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Bronchitis is an inflammation of the lining of the bronchial tubes. These are the tubes that carry air to and from your lungs. People who have bronchitis often have a persistent cough that brings up thickened, discolored mucus. They may also experience wheezing, chest pain, and shortness of breath.
Bronchitis may be either acute or chronic. Acute bronchitis develops from a cold or other respiratory infection, and often improves within a few days without lasting effects. Chronic bronchitis is a more serious condition that develops over time rather than striking suddenly. It’s characterized by recurrent episodes of bronchitis that last for several months or years. The constant inflammation in the lining of the bronchial tubes causes excessive amounts of sticky mucus to build up in the airways. This restricts the amount of airflow going into and out of the lungs. The blockage in airflow gets worse over time, resulting in breathing difficulties and increased mucus production in the lungs.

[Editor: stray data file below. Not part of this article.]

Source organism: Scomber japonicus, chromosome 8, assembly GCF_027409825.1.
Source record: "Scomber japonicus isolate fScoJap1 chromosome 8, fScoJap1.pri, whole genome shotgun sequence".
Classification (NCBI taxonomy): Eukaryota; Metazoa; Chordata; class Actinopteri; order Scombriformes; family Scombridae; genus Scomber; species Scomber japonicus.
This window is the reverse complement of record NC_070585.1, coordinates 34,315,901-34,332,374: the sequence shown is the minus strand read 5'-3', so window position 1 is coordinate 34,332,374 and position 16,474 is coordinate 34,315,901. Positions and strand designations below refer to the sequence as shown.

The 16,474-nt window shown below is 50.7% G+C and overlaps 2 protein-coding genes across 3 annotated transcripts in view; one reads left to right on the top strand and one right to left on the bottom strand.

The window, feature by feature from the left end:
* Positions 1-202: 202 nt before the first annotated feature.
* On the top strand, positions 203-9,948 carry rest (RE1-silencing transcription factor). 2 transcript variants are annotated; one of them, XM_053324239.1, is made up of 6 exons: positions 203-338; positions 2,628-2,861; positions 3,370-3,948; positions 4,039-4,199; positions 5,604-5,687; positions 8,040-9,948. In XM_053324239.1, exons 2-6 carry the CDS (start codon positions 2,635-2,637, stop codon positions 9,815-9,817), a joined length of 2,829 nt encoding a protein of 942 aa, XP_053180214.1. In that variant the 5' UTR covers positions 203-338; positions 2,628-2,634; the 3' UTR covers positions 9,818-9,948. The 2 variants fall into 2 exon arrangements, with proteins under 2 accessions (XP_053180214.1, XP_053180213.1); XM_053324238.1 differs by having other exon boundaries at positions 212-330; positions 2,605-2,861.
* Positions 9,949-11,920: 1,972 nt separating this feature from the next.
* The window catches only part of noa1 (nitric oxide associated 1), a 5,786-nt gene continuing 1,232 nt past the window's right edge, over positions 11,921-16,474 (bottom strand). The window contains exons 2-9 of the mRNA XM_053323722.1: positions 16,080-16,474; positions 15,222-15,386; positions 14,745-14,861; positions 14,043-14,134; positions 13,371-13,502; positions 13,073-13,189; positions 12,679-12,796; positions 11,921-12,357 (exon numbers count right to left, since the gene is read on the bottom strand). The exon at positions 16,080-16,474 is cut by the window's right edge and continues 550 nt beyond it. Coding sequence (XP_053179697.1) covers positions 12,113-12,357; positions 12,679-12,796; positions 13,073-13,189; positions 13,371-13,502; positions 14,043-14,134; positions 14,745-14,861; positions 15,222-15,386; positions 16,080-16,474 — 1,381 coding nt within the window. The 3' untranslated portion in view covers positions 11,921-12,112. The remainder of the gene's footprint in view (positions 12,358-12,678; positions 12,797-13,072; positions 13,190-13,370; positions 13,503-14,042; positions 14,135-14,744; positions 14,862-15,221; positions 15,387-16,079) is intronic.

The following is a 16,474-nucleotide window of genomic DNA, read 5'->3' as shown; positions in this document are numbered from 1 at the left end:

Many people who have chronic bronchitis eventually develop emphysema, which is a type of lung disease. Together, the two conditions are referred to as chronic obstructive pulmonary disease, or COPD. According to the American Lung Association, more than 11 million people in the United States have COPD. However, there are many more people who don’t even know they have it.
The majority of COPD symptoms take a while to develop, so people often mistakenly believe that the condition isn’t life-threatening and ignore the symptoms until the condition has progressed to a more advanced stage. Although the condition can’t be cured, the symptoms can be managed with treatment once a diagnosis is made.
After a long period of inflammation and irritation in the bronchial tubes, chronic bronchitis can result in several hallmark symptoms, including a persistent, heavy cough that brings up mucus from the lungs. The mucus may be yellow, green, or white.